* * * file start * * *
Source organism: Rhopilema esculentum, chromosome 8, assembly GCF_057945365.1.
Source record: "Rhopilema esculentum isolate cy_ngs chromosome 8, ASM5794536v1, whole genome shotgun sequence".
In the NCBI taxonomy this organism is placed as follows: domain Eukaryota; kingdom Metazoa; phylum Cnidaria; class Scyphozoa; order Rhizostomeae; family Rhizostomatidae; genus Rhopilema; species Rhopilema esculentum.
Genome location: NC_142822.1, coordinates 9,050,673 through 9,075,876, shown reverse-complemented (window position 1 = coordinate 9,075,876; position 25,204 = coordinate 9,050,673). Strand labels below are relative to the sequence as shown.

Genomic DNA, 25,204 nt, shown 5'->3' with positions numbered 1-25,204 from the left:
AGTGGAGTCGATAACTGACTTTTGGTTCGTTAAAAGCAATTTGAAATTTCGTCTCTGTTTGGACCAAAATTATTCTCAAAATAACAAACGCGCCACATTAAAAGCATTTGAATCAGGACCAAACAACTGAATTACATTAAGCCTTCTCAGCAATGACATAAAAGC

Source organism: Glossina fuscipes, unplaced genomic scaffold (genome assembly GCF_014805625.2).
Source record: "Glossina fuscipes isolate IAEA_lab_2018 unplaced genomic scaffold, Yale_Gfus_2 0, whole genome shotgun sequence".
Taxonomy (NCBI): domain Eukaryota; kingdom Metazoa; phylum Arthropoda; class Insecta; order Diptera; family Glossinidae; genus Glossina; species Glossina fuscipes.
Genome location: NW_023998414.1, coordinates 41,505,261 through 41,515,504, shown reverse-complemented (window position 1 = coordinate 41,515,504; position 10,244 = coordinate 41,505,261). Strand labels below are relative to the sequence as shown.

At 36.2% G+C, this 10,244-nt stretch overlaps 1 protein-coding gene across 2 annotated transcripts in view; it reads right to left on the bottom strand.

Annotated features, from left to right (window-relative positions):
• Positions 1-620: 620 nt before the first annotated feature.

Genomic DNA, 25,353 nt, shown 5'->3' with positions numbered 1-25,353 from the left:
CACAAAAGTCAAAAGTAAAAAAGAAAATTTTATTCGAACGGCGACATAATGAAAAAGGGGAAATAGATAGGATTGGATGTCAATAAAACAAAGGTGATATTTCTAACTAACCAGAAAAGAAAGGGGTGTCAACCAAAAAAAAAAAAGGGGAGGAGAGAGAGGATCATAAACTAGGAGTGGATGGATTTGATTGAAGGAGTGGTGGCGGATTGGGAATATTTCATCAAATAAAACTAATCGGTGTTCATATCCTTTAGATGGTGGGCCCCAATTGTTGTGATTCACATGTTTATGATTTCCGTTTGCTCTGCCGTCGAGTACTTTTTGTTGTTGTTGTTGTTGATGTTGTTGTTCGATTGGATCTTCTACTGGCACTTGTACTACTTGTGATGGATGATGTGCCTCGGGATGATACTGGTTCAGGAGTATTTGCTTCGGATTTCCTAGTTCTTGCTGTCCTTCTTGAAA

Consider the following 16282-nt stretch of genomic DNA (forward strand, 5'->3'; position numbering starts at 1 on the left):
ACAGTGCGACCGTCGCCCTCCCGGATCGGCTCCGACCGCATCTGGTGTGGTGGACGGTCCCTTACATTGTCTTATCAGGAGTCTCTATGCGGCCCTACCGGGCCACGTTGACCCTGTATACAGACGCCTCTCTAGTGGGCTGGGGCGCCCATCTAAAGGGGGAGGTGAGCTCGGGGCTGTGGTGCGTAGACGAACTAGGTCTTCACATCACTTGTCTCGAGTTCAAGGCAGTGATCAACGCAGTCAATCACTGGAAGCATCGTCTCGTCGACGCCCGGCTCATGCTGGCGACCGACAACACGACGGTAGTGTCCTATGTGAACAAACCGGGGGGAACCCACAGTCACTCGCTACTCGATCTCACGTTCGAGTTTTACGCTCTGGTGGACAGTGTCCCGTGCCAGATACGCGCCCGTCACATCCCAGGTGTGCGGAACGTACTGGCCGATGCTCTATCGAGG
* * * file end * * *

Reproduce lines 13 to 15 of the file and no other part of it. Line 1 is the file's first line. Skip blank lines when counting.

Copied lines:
• Positions 1-620: 620 nt before the first annotated feature.

Genomic DNA, 25,353 nt, shown 5'->3' with positions numbered 1-25,353 from the left:
CACAAAAGTCAAAAGTAAAAAAGAAAATTTTATTCGAACGGCGACATAATGAAAAAGGGGAAATAGATAGGATTGGATGTCAATAAAACAAAGGTGATATTTCTAACTAACCAGAAAAGAAAGGGGTGTCAACCAAAAAAAAAAAAGGGGAGGAGAGAGAGGATCATAAACTAGGAGTGGATGGATTTGATTGAAGGAGTGGTGGCGGATTGGGAATATTTCATCAAATAAAACTAATCGGTGTTCATATCCTTTAGATGGTGGGCCCCAATTGTTGTGATTCACATGTTTATGATTTCCGTTTGCTCTGCCGTCGAGTACTTTTTGTTGTTGTTGTTGTTGATGTTGTTGTTCGATTGGATCTTCTACTGGCACTTGTACTACTTGTGATGGATGATGTGCCTCGGGATGATACTGGTTCAGGAGTATTTGCTTCGGATTTCCTAGTTCTTGCTGTCCTTCTTGAAA